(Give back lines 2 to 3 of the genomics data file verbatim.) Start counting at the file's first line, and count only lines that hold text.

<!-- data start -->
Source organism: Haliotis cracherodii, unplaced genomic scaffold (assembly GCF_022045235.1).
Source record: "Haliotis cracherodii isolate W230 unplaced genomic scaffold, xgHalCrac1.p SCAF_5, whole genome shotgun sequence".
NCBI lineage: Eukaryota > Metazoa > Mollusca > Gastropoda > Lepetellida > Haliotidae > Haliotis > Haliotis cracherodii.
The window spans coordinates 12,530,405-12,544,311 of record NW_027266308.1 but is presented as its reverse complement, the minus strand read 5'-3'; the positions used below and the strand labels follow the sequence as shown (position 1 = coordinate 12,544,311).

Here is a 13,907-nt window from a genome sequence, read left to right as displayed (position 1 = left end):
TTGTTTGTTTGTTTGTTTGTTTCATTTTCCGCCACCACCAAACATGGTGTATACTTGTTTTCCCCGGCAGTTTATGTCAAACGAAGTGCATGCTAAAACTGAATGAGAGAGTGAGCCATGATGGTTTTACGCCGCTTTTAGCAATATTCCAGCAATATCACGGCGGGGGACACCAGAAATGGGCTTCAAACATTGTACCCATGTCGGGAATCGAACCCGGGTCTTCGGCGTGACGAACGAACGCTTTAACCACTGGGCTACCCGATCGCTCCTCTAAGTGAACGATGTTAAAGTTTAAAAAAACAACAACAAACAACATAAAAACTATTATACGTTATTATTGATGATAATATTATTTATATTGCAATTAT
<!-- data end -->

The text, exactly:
Source record: "Haliotis cracherodii isolate W230 unplaced genomic scaffold, xgHalCrac1.p SCAF_5, whole genome shotgun sequence".
NCBI lineage: Eukaryota > Metazoa > Mollusca > Gastropoda > Lepetellida > Haliotidae > Haliotis > Haliotis cracherodii.